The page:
Geology for Good

There’s a funny old saying in Geology that goes along the lines of “Earthquakes don’t kill people, buildings do”. Whilst that quote may be true, it does sound rather unsympathetic. Irresponsible, perhaps. What makes this saying worse is that most earthquake victims are from third world countries. Third world countries where suitable building materials aren’t a choice therefore we might as well be saying “It’s tough luck you made your house out of bricks, sand and water, poor little man!”

That would make a rather sad fairy tale!

We are very lucky to be born into unique cultures we grow up in. It is by chance that a world of water orbits a fire ball whilst a moon controls the tide. Although, it is more of a miracle that some of us are born to middle class families in first world countries. Millions of people have the other side of that lucky coin where they are born into poorly developed countries with the threat of natural disasters. Some of us should be helping these less fortunate souls by realising how lucky we are.

There’s a clear relationship between geohazards and poverty, but more importantly – what can we do to eradicate it?

The most important action is to be pro-active about it. Thankfully, the most recent 7.8 earthquake in Nepal made people realise how unprepared parts of the world are. It was a massive wake up call that had been heavily due! I’ve volunteered in NGO work to combat poverty in less developed regions in Aisa and the work they do is incredible. Believe me, the sports coaching, conservation and teaching is unbelievably valuable. However, if we don’t plan now then the cycle will continue and will show no sign of being solved. Every earthquake has similar knock-on effects that you find in a student textbook – human trafficking, robbery, etc. Natural disasters misplace people because lives are lost and properties are ruined, therefore if we don’t address the cause of the problem we’ll end up in the never-ending story. Instead of spending billions of dollars or pounds on Post-relief disasters, we could be spending millions on preparedness. Japan has led by example and benefitted from the results. It’s on the verge of joining the list of MEDC’s and now has an ageing culture because life-expectancy is so high.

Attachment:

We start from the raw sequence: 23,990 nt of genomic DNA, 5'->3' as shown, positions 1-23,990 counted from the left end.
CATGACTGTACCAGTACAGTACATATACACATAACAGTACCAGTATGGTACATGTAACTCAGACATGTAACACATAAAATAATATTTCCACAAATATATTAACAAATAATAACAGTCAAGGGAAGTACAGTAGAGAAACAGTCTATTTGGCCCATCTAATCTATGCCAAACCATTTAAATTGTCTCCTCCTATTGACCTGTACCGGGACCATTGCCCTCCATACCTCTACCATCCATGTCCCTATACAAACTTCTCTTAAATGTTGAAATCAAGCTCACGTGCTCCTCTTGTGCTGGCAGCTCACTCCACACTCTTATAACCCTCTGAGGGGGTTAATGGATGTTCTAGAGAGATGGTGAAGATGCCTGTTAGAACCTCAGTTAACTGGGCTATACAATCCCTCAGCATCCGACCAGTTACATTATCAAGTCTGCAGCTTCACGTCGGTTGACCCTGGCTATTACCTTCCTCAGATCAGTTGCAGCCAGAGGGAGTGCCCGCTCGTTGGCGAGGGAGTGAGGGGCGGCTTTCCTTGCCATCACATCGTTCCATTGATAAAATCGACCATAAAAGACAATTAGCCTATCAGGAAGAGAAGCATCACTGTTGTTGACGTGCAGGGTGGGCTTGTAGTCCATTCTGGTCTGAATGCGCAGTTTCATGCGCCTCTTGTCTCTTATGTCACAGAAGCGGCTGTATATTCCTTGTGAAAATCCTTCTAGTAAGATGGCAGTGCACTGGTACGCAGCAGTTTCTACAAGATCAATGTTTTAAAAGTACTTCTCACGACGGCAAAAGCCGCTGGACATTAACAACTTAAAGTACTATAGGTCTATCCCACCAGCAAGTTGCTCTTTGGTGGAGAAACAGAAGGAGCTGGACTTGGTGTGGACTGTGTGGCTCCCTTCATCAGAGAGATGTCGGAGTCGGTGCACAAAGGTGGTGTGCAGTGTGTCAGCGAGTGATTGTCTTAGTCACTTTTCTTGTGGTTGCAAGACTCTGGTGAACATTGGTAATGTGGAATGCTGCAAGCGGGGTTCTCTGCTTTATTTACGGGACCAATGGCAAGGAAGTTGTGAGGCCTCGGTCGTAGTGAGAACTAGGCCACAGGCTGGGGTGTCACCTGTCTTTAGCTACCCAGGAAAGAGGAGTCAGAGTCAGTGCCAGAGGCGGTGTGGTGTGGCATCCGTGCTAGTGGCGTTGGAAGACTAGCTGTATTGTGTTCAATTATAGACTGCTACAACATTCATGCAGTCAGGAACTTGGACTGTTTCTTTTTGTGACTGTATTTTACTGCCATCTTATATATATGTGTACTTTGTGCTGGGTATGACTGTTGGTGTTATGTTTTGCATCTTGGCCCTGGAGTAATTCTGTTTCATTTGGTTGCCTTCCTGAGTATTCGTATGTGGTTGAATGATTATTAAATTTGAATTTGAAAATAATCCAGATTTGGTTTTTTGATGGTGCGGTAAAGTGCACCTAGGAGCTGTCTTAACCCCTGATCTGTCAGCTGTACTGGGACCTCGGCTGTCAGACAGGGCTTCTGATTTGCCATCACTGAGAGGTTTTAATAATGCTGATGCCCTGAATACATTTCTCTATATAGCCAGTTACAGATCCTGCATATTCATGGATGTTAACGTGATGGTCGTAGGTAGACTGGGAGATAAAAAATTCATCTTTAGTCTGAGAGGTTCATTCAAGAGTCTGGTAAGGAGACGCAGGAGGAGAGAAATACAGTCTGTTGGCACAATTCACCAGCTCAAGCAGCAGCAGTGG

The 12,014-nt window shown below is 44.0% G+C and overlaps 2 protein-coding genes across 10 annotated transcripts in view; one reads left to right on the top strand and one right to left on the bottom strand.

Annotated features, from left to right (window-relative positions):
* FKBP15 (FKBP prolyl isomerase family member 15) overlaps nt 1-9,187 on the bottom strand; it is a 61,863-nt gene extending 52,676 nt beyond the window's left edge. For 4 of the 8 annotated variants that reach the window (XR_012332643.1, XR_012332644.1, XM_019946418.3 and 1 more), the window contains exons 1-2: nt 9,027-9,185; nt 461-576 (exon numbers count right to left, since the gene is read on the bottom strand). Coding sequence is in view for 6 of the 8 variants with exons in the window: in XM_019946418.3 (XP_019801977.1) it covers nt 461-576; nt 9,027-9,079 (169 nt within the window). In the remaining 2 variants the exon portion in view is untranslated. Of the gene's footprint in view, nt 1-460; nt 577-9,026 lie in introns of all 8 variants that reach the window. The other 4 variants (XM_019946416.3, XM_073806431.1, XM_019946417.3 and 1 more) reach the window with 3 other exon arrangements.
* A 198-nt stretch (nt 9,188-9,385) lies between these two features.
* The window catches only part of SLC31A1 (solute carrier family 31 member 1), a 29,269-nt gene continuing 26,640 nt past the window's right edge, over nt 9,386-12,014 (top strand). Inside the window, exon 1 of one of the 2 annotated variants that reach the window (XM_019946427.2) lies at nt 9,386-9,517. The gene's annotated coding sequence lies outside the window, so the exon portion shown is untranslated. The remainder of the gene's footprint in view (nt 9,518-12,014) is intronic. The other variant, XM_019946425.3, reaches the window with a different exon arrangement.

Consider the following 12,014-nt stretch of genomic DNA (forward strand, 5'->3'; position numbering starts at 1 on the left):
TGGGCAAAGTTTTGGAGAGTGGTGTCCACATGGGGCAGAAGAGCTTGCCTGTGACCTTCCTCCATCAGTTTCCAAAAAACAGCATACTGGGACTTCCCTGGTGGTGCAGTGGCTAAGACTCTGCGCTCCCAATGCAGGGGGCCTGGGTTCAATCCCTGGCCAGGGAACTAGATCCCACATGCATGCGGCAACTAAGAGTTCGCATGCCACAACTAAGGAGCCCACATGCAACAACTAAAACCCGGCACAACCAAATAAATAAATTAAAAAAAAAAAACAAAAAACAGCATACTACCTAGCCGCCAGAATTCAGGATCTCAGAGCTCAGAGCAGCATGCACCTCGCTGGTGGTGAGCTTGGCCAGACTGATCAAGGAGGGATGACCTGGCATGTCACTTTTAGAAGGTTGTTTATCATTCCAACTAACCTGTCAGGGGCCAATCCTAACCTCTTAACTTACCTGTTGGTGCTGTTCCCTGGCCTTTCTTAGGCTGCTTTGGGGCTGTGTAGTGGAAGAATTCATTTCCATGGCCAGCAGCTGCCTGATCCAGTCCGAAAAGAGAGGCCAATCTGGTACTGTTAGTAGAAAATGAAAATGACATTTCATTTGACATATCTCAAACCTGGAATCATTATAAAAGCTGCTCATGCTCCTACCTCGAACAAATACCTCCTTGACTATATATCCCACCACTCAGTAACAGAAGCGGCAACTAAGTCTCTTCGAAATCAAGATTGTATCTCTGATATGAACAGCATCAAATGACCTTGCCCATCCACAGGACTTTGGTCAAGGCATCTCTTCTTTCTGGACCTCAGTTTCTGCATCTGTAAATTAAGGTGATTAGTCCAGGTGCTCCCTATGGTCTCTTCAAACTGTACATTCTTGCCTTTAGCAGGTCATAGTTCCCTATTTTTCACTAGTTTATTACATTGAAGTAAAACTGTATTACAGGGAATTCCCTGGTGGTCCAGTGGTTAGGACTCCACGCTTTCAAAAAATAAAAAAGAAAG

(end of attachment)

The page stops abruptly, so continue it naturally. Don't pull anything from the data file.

Brian Tucker, an American Geophysicist, has mentioned how Geohazards International are working on projects in Western Sumatra before the next Tsunami is due in our children’s lifetime. Lessons have been learnt here so we know how to prepare for the next one. Even though it could happen at any minute. Mr Tucker talked about proposals for a large manmade hill which locals could evacuate to just 30 minutes after experiencing the earthquake. Something that wouldn’t be possible without the amazing help of organisations, such as GHI.

It’s also ironic how kids in Britain learn all there is about earthquakes, volcanoes and landslides (we even have volcano top trumps!) but never experience them. Whereas the people who are actually in the mess at that time have no clue how to deal with the situation. It feels like a weird version of the hunger games where ‘the educated’ look on in curiosity whilst the helpless ones have to battle their way through a war planned out by Mother Nature. It only seems fair that a child in Indonesia is taught about the dangers and beauties of a volcano if the rest of us know about it. And that’s easy to do in this world. That’s why education for the next generation about the threats of climate change and geohazards will be significant. As in life-savingly significant.

As you can see from these case studies, infrastructure is the key. Seismologists, volcanologists and engineering geologists will need to come together in the next 15 years to implement research and practise to support global goals. Scientists can’t predict anything but forecasts can help build life-safe buildings. With their help, anything is possible and more people can live without fear of the next big one. As they say, earthquakes don’t kill people – buildings do.



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